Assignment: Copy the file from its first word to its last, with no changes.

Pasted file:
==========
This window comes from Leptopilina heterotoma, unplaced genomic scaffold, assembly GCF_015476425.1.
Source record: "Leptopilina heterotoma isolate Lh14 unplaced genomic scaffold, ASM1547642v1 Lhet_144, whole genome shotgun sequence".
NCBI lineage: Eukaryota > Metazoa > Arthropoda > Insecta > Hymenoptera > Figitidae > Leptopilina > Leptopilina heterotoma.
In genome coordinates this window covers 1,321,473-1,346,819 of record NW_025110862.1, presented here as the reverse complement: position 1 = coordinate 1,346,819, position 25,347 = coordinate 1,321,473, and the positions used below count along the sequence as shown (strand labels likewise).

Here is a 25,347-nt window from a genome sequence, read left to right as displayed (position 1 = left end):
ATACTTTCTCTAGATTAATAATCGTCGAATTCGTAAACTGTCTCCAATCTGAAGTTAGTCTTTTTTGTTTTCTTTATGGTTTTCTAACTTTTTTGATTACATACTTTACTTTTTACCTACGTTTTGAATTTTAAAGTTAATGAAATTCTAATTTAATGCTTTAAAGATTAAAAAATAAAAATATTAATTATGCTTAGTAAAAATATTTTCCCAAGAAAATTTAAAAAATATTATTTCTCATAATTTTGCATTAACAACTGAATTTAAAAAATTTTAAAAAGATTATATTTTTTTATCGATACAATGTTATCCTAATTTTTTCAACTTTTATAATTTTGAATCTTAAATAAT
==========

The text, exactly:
This window comes from Leptopilina heterotoma, unplaced genomic scaffold, assembly GCF_015476425.1.
Source record: "Leptopilina heterotoma isolate Lh14 unplaced genomic scaffold, ASM1547642v1 Lhet_144, whole genome shotgun sequence".
NCBI lineage: Eukaryota > Metazoa > Arthropoda > Insecta > Hymenoptera > Figitidae > Leptopilina > Leptopilina heterotoma.
In genome coordinates this window covers 1,321,473-1,346,819 of record NW_025110862.1, presented here as the reverse complement: position 1 = coordinate 1,346,819, position 25,347 = coordinate 1,321,473, and the positions used below count along the sequence as shown (strand labels likewise).

Here is a 25,347-nt window from a genome sequence, read left to right as displayed (position 1 = left end):
ATACTTTCTCTAGATTAATAATCGTCGAATTCGTAAACTGTCTCCAATCTGAAGTTAGTCTTTTTTGTTTTCTTTATGGTTTTCTAACTTTTTTGATTACATACTTTACTTTTTACCTACGTTTTGAATTTTAAAGTTAATGAAATTCTAATTTAATGCTTTAAAGATTAAAAAATAAAAATATTAATTATGCTTAGTAAAAATATTTTCCCAAGAAAATTTAAAAAATATTATTTCTCATAATTTTGCATTAACAACTGAATTTAAAAAATTTTAAAAAGATTATATTTTTTTATCGATACAATGTTATCCTAATTTTTTCAACTTTTATAATTTTGAATCTTAAATAAT